Finding The "Colere" In Corporate Culture

Culture: Do you have it? Are you in it? Are you cultured?

What does the word mean to you—honestly? What image does it immediately conjure up? A classical music concert followed by an elegant dinner? An evening of Shakespeare? A heated debate on the issues of the day? Good table manners? A special bottle of wine? Or perhaps a Petri dish populated with microbes, remembered from freshman biology? 

Does the word "culture" instantly make you think about your company and its culture? Tell the truth, now, full disclosure. As much as I throw the word around during the work day—and I do—I can honestly say that my first, unaided, spontaneous articulation would not be about my company culture.

Yet the corporate world is obsessed by culture. We bless great culture for success and curse and blame bad culture or lack of culture for our failures. We hire well because of culture, and we lose our best and brightest because of culture—you get the picture.

What the hell is corporate culture, really? Is it about environment—as in fun-loving, nurturing, or cutthroat? Is it about people—as in smart, nice, or aggressive? Is it about business practices—as in ethical, questionable, or at all costs? Or, are we missing something?

When in doubt go back to a word’s origin; there's no better way to really understand a concept. Once I did this with the word "culture," my eyes were opened.

The root word for culture in Latin is colere: To cultivate land, till the soil. When you consider the context, it's more than that. Land was critical, land was sustenance. The essence of colere is the notion of tending and guarding the precious resource. So you tilled and cultivated, you tended and guarded, or you didn’t eat. Now—you might have had fun doing so, or not. And you might have helped your neighbor or not. But you knew one thing—if you didn’t take care of the land, you had nothing.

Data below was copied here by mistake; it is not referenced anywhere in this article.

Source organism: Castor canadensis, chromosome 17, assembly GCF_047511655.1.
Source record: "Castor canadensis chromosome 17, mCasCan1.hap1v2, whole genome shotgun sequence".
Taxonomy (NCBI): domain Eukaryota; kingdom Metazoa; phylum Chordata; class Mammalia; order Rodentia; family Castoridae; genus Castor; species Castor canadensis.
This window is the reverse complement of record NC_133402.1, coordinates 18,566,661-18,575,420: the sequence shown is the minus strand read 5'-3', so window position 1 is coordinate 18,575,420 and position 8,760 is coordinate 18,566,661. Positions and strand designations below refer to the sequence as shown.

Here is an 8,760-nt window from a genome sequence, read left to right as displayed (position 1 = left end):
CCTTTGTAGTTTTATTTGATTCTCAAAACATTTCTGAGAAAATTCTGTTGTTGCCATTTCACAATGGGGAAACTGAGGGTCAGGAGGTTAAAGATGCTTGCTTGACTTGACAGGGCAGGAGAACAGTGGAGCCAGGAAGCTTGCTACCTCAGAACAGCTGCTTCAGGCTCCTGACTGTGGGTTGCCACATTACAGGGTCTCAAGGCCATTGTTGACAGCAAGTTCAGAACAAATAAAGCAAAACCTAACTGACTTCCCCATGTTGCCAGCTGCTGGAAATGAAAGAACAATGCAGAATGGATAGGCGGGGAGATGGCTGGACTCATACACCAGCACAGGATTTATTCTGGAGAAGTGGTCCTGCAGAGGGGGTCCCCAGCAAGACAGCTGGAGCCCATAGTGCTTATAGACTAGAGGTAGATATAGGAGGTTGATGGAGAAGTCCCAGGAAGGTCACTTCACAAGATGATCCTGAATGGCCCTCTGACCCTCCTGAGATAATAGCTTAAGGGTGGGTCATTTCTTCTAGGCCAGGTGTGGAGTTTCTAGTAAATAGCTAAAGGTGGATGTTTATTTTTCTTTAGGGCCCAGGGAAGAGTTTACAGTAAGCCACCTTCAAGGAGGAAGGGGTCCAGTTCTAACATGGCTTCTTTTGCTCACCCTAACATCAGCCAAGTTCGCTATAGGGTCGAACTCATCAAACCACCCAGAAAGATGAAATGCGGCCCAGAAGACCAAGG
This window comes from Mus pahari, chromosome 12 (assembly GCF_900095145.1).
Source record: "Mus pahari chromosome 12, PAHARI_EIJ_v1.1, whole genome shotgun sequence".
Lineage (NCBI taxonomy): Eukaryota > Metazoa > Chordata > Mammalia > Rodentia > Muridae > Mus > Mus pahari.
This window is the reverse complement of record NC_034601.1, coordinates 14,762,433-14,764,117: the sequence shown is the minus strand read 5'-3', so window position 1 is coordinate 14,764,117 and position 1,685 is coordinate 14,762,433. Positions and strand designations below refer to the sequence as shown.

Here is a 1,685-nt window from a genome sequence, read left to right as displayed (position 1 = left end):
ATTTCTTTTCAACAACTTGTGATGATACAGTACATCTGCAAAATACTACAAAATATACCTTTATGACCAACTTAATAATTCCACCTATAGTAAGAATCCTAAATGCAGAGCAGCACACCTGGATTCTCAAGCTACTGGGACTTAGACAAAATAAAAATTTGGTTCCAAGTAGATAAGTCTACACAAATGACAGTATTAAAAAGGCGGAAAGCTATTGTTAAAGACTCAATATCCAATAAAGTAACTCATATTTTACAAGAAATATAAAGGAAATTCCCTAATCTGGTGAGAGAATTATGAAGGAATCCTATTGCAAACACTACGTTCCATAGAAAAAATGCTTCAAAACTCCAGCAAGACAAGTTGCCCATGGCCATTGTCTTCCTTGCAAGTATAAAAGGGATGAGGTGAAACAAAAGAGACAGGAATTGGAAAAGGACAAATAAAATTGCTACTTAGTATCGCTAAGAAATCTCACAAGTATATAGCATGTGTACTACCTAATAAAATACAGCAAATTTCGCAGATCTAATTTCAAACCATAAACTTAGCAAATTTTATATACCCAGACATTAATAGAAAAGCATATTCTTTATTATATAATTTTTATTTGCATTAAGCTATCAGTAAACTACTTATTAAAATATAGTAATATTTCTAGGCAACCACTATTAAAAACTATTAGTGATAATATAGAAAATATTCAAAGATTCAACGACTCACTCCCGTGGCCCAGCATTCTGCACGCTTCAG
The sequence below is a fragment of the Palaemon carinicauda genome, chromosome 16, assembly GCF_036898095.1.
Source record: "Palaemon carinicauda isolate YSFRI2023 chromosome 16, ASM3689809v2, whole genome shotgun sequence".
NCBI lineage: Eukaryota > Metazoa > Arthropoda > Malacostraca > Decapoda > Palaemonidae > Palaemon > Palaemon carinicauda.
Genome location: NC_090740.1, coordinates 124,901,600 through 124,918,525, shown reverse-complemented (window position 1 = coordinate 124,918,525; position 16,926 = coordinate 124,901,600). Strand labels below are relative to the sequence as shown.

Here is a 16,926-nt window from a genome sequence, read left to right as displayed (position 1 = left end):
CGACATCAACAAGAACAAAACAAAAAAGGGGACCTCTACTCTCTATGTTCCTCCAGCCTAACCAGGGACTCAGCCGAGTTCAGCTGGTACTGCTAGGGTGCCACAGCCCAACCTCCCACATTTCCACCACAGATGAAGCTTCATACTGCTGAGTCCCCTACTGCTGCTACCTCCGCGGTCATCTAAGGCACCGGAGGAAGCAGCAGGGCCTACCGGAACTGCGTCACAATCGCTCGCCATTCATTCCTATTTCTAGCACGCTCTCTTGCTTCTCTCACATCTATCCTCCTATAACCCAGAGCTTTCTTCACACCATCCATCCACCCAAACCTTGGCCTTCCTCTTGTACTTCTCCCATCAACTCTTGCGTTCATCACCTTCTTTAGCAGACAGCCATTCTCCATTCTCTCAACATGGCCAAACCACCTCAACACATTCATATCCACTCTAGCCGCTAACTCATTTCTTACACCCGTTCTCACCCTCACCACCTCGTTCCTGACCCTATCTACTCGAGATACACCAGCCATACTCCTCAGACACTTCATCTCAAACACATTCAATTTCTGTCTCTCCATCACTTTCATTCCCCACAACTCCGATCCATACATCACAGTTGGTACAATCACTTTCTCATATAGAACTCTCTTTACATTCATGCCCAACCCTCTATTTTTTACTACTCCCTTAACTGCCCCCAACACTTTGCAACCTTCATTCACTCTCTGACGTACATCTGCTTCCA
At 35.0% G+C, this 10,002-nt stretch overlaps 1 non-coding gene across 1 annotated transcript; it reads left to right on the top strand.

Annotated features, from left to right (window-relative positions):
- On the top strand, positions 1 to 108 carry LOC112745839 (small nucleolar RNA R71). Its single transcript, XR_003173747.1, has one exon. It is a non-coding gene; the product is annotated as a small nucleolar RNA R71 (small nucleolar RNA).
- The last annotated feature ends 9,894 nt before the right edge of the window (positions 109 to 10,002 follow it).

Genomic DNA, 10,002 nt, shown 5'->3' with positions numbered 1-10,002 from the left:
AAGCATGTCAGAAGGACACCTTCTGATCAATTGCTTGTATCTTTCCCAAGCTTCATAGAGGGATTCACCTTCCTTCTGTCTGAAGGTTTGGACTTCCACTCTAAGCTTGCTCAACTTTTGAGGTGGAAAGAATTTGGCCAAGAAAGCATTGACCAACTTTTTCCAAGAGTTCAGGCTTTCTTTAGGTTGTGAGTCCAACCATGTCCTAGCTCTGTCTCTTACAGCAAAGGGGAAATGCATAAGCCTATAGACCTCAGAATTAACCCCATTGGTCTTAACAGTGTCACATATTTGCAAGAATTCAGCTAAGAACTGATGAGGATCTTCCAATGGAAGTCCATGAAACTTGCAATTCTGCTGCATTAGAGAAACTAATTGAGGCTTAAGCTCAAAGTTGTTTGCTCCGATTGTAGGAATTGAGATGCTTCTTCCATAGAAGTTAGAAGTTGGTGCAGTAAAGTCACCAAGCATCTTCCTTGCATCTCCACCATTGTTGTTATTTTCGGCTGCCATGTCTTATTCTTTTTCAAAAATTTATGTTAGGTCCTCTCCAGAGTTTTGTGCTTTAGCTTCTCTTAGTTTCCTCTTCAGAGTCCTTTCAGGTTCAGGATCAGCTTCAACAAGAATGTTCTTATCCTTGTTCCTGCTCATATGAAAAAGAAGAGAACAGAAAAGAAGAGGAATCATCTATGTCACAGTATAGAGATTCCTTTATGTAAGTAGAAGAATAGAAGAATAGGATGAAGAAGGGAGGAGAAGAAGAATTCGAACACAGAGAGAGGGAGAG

So here is my first salvo in writing about corporate culture. We mistake the platform for the veneer. We worry about the external without fully developing the internal.

We have made culture all about how we dress and where we sit and what we eat. We have reduced culture to fashion, design, and gastronomy. And we have confused motivation for foundation. Rallying me to perform better works in the short term because, really, unless I have deeply connected roots to my company and see and feel the long-term care, I’m not sure how long the rally will last. I can't help but think of those farmers of old who understood that culture is fundamental, precious, and demanding of constant care. Yes...caring, honoring, tending, guarding, cultivating, tilling—these are the words that need to drive the foundations of corporate culture, not fun and casual. Albert Camus had an interesting thought that I think makes the point well. "Without culture….society, even when perfect, is but a jungle," Camus said. How many companies have we all seen that have "perfect" veneer and no culture? Jungles.

So there you have it—my first thoughts on the idea of culture and how it fits in to today’s corporate world. More to come.

[Image: Flickr user suzy.glass]

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2 Comments

  • Jo Anne Nelson

    Good post! Organizational cultures definitely need to be cultivated to thrive. But it's more than just how we behave. It's also the world view, orientation and standards that they hold that shape and influence how they behave. Cultures that thrive define their world view, how they relate to it, set clear standards and expectations for how they behave with one another. Then, most importantly, they model it, not just talk about it.

  • Cedricj

    The simplest definition I heard of corporate culture is "the way people behave around here". The best quote was by a business management professor "Culture eats strategy for breakfast every day".

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